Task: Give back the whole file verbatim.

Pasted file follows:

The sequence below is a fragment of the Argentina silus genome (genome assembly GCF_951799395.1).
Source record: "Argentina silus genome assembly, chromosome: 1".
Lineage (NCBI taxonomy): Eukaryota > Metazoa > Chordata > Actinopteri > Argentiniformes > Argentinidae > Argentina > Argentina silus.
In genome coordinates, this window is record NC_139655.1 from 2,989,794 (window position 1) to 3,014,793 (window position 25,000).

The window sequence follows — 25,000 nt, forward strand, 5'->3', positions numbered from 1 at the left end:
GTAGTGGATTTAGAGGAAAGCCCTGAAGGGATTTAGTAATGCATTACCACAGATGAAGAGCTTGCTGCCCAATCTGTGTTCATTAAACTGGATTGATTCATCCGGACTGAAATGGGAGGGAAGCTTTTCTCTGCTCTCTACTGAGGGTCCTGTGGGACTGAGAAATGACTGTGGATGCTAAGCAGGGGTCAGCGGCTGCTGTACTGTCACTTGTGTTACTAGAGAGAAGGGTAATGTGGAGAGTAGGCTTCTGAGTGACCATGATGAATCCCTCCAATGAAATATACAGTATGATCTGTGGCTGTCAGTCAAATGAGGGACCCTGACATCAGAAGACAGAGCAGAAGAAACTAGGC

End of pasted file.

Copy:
The sequence below is a fragment of the Argentina silus genome (genome assembly GCF_951799395.1).
Source record: "Argentina silus genome assembly, chromosome: 1".
Lineage (NCBI taxonomy): Eukaryota > Metazoa > Chordata > Actinopteri > Argentiniformes > Argentinidae > Argentina > Argentina silus.
In genome coordinates, this window is record NC_139655.1 from 2,989,794 (window position 1) to 3,014,793 (window position 25,000).

The window sequence follows — 25,000 nt, forward strand, 5'->3', positions numbered from 1 at the left end:
GTAGTGGATTTAGAGGAAAGCCCTGAAGGGATTTAGTAATGCATTACCACAGATGAAGAGCTTGCTGCCCAATCTGTGTTCATTAAACTGGATTGATTCATCCGGACTGAAATGGGAGGGAAGCTTTTCTCTGCTCTCTACTGAGGGTCCTGTGGGACTGAGAAATGACTGTGGATGCTAAGCAGGGGTCAGCGGCTGCTGTACTGTCACTTGTGTTACTAGAGAGAAGGGTAATGTGGAGAGTAGGCTTCTGAGTGACCATGATGAATCCCTCCAATGAAATATACAGTATGATCTGTGGCTGTCAGTCAAATGAGGGACCCTGACATCAGAAGACAGAGCAGAAGAAACTAGGC